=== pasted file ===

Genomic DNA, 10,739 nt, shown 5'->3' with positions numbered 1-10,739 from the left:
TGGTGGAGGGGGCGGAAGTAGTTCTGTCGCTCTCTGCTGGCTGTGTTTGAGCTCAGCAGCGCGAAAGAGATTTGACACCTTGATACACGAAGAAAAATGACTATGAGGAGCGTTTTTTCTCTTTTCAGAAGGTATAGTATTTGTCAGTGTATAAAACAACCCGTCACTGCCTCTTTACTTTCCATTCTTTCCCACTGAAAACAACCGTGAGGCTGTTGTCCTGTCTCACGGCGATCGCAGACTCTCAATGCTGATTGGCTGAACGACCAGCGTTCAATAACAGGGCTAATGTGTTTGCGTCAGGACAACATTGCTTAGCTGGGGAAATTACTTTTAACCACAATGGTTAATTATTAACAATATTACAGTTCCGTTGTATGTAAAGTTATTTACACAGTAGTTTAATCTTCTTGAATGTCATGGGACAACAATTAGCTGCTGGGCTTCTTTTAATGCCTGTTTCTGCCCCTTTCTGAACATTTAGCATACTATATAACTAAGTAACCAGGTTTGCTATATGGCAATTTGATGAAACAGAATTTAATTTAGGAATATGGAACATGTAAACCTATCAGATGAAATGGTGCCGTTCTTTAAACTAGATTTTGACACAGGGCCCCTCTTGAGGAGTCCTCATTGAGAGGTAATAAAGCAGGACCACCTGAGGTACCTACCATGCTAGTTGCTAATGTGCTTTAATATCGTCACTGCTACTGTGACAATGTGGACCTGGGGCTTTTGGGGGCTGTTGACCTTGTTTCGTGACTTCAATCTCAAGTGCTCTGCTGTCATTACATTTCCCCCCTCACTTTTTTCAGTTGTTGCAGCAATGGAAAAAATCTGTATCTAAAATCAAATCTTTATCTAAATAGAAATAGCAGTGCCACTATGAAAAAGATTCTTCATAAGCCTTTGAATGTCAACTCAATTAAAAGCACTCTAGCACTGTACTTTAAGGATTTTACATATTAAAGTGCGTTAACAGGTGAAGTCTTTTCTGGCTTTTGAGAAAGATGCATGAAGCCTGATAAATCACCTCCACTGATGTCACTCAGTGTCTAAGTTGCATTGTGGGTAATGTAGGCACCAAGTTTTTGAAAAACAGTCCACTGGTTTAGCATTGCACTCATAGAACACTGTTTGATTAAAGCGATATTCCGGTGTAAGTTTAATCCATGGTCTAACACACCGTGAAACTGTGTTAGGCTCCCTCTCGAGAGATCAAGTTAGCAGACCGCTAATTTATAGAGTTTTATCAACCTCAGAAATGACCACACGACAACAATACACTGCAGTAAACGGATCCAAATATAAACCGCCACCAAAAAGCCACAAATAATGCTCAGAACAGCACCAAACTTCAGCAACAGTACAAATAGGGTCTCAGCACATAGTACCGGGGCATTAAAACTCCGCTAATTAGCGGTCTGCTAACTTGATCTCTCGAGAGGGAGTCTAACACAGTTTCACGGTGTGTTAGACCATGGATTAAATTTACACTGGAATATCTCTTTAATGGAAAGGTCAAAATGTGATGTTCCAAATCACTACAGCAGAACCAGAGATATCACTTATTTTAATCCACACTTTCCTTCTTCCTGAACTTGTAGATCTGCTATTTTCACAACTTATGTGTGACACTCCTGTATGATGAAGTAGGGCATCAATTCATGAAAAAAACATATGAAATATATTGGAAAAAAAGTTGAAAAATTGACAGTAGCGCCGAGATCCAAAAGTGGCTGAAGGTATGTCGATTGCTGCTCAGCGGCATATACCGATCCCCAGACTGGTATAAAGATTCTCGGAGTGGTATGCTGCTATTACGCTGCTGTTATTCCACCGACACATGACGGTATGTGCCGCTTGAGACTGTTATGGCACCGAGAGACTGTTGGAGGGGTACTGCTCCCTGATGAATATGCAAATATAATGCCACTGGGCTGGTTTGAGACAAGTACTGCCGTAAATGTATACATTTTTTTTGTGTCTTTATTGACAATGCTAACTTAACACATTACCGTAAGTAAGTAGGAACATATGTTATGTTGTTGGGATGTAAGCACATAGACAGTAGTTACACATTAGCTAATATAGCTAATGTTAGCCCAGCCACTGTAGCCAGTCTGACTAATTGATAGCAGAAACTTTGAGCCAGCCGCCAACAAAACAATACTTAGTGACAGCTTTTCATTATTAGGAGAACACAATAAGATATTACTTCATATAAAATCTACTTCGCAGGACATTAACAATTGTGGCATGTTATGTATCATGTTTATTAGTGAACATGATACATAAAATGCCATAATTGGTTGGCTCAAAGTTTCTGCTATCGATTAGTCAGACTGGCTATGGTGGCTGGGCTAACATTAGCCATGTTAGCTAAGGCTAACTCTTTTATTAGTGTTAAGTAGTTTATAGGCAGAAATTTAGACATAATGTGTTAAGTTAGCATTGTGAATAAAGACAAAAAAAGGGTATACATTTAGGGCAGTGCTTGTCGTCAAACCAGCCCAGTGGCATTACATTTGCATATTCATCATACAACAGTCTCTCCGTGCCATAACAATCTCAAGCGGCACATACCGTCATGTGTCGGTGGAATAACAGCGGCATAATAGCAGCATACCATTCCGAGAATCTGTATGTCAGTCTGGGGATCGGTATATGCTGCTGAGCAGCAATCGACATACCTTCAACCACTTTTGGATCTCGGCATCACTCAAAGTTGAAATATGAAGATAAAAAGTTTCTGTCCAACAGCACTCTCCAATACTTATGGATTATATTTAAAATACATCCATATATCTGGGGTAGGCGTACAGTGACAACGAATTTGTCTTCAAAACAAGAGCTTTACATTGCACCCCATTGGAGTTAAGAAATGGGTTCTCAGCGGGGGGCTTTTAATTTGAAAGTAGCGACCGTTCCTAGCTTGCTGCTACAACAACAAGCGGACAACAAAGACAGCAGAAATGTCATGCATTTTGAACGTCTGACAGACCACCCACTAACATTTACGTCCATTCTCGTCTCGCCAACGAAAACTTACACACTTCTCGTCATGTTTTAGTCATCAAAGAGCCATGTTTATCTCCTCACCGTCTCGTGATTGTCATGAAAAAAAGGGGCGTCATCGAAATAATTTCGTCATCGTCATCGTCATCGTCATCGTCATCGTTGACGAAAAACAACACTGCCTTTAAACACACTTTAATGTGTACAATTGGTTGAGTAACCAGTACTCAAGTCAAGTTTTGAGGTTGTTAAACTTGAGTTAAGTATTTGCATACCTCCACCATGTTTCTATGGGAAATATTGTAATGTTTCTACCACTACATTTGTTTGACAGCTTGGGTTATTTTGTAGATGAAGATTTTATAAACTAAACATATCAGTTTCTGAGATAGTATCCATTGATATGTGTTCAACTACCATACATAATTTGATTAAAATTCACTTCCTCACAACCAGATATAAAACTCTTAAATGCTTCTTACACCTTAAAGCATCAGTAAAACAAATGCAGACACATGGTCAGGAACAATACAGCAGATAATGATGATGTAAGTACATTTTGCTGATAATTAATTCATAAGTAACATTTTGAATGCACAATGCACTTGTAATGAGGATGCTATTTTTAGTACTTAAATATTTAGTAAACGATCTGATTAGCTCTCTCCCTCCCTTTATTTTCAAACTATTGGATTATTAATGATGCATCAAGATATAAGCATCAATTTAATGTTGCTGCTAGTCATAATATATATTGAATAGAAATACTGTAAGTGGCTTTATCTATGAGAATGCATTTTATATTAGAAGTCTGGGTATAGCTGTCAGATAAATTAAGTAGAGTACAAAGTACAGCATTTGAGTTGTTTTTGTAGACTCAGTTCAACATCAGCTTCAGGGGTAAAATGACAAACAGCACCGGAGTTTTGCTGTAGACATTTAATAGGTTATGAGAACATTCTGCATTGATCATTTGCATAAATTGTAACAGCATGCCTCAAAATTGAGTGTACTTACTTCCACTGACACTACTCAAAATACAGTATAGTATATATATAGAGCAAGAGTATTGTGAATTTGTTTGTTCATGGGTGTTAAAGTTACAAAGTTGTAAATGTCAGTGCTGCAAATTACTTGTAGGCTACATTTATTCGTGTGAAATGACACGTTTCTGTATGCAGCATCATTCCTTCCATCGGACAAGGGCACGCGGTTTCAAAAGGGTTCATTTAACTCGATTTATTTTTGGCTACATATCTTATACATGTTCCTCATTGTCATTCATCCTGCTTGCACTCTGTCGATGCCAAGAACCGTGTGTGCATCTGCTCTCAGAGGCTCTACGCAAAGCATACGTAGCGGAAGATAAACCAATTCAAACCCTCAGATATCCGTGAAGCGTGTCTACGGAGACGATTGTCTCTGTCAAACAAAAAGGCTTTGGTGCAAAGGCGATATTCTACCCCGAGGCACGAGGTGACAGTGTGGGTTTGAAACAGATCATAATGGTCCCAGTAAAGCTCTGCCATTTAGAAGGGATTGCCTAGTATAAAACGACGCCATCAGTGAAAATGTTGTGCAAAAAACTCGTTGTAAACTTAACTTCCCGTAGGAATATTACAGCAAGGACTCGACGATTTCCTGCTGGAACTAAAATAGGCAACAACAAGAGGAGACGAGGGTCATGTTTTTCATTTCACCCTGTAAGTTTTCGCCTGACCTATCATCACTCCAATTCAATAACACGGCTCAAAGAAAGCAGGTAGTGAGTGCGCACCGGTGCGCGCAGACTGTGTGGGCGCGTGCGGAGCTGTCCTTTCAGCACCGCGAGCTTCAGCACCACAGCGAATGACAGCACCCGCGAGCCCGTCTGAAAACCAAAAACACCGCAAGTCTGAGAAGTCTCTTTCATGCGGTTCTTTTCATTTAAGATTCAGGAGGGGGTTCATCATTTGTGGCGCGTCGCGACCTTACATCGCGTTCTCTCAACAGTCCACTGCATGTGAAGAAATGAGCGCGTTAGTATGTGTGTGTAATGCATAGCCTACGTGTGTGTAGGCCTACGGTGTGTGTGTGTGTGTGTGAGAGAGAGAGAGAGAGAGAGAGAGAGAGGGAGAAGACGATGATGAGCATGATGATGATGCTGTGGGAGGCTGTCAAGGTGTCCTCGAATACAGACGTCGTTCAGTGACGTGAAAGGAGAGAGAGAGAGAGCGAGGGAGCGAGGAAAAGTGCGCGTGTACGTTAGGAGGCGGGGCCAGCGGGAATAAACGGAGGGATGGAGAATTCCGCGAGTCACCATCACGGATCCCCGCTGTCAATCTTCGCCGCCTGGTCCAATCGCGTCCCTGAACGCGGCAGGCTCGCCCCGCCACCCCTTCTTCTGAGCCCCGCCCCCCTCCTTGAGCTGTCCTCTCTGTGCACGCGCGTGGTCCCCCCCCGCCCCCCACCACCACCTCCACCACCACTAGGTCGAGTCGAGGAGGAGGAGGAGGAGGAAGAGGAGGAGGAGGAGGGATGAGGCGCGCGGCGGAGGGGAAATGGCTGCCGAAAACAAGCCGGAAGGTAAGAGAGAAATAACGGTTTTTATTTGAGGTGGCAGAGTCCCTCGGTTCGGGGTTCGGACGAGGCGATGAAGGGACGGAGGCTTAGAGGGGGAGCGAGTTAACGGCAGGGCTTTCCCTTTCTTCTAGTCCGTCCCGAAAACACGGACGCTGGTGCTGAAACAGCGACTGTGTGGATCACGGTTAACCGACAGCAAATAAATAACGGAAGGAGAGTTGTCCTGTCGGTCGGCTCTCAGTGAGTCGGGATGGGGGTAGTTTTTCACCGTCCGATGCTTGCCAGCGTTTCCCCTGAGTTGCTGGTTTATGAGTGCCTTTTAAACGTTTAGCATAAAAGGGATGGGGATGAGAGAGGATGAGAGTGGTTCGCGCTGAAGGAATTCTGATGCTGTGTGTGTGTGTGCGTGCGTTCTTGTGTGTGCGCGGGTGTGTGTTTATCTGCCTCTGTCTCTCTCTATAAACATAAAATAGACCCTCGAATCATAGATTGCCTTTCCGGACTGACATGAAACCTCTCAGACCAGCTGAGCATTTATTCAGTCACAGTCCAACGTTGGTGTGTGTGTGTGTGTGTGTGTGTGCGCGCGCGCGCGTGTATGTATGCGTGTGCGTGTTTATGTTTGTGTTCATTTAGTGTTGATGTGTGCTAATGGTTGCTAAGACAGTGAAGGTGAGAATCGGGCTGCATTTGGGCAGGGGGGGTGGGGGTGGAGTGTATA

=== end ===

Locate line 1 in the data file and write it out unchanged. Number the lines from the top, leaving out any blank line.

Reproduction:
Genomic DNA, 10,739 nt, shown 5'->3' with positions numbered 1-10,739 from the left: